He's being ridiculous - the whole 'spoil their innocence' thing smacks of homophobia. Also - you're an adult - he doesn't get to tell you what's 'not allowed'.

Theycallmemellowjello Tue 11-Aug-15 11:38:07

Yeah he's cray cray, sorry. But I think it's a pretty common attitude, though very uncommon for it to be explicitly expressed: you hear [white] people tying themselves in knots rather than having to say out loud that someone is black or Asian or whatever. I think it is motivated by a misguided desire to do the right thing - but obviously it's prejudice against identity/difference that's bad not the mentioning of identity/difference! I guess you need to find a nice way of explaining it to him. Agree that the death thing is not healthy too.

ThatBloodyWoman Tue 11-Aug-15 11:39:34

I think I kind of get it,op.
I don't think he's homophobic.
Perhaps he's keen that the kids at their young age don't need to be aware of sexuality whether it be heterosexual or homosexual or bisexual.Its something that maybe at that age its more appropriate for them to relate to in terms of love.And that love doesn't need labels.

LeggyBlondeNE Tue 11-Aug-15 11:41:35

I just thought of another example on my way to buy lunch - when I was talking about being happy marriage equality had passed in America I got hushed up with "they don't need to know it was ever banned!".

I think he's trying to create this perfect world for them, which is not going to end well in my opinion.

Juney - fair point on that! :D

ThatBloodyWoman Tue 11-Aug-15 11:47:28

Does he let them know meat comes from animals?

takeinyourhen Tue 11-Aug-15 11:57:08

DS (7) and I had a great chat about what it means to be Gay. We chatted about loving someone because you think that they're the best thing in the world and not having to love the opposite sex.

I've not felt that he is ready for it until now, we have no gay friends/family to have made it relevant before now.

Same Love

LeggyBlondeNE Tue 11-Aug-15 12:01:02

Hah! Another argument recently is that I'm trying to go semi-veggie and he doesn't want me giving the children food issues!

(In response to your question, I'm not sure to be honest. We go to farms, they know that the chicken we eat and the chicken on the farm have the same name... I can't recall if we've discussed it in any more depth than that.)

PerspicaciaTick Tue 11-Aug-15 12:05:37

He doesn't sound homophobic to me, just like someone who can't cope with having potentially difficult conversations with his children.
He needs to grow a backbone - he isn't doing the children any favours by avoiding the hard questions. Much better for him to find age appropriate ways of answering their questions, so that the detail can build gradually as they grow and their experience and understanding broadens.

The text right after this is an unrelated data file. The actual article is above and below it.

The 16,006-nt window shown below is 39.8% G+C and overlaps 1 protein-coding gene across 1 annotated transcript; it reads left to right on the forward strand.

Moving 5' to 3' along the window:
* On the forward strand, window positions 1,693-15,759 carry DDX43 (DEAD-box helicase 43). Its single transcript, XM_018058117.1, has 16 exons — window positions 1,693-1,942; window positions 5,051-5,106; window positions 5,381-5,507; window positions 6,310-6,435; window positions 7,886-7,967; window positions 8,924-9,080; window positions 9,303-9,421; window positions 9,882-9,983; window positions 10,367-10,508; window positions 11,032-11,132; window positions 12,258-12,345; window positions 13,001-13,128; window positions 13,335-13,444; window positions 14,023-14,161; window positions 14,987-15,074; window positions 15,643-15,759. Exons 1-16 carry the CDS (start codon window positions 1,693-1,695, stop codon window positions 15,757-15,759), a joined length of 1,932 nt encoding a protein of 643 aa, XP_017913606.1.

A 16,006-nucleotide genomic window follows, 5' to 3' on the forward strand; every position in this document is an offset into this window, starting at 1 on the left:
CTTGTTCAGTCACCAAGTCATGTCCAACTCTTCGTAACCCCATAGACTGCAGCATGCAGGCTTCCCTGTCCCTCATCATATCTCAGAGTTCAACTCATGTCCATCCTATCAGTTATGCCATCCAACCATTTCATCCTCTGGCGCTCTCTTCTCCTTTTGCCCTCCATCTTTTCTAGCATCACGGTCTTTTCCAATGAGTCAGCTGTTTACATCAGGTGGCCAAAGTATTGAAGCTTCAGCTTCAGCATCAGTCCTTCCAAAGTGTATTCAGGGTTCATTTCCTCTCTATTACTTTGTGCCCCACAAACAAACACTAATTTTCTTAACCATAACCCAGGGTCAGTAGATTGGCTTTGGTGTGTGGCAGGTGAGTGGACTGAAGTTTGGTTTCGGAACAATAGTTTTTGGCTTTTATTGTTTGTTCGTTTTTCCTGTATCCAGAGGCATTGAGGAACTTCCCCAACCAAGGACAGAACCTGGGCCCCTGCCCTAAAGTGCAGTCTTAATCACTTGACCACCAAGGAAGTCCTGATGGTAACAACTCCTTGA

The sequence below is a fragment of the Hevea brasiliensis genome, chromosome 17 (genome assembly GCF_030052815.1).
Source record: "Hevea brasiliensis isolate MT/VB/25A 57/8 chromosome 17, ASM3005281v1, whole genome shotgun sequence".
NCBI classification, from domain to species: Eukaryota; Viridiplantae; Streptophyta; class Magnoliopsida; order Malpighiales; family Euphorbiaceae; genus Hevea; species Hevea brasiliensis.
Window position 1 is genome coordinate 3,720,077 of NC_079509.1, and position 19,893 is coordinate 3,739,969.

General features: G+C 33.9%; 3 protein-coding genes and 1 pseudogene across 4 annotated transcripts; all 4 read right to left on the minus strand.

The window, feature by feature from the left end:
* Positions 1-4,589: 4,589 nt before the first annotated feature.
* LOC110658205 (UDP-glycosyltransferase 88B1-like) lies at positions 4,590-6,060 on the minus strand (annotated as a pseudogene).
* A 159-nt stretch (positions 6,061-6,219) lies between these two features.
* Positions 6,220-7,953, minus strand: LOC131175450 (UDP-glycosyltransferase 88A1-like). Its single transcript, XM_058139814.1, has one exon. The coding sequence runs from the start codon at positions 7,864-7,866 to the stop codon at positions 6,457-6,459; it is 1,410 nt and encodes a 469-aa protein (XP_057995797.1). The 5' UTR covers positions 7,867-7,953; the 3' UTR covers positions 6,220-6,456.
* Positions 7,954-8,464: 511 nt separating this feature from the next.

GoooRooo Tue 11-Aug-15 12:06:37

I don't agree with your DH, but I can kind of see how he's got to the point of not wanting certain words said.

Our dog died recently. I was in a huge quandry over whether to tell our 3.5 using the words 'dead or died'. Not because I have a problem with them but just because I'm not sure he could process what that actually means and it's such a difficult concept to explain without using the 'heaven' thing - which I didn't want to do.

In the end, I did use the word 'died' but he didn't understand at all and we just had to say she'd gone away and wouldn't be coming back and he was so sad that she doesn't want to live here any more! It's been hugely challenging to explain.

I don't think he's homophobic, I think he's just concerned that if you use certain terms you'll be forced to explain further and it may not be concepts that the children can get to grips with at 2 and 4.

PerspicaciaTick Tue 11-Aug-15 12:07:34

I'm assuming that he also avoids discussing things in the news (such as the recent anniversaries of the bombing in Hiroshima and Nagasaki or 7/7 bombings).

CalleighDoodle Tue 11-Aug-15 12:15:06

I dont think he is homophobic either. It is not talking about the couple or their baby he has issues with, it is the label.

And yes you wouldnt use straight or heterosexual in day-to-day conversation, so in that respect using gay or lesbian to describe someone or a couple is making them different.

CalleighDoodle Tue 11-Aug-15 12:17:53

I dont agree with holding back the word died or dead. Children may not have a gull concept of it, but theyll develop it at an appropriate pace to them. My cat died. Me and dh were devestated. We calmly explained to dd aged 3 that the cat had died because he ran onto the road and couldnt come home. She didnt understand died but as she has got she has develoed that understanding. Telling children people / animals have gone away creates issues further down the line imo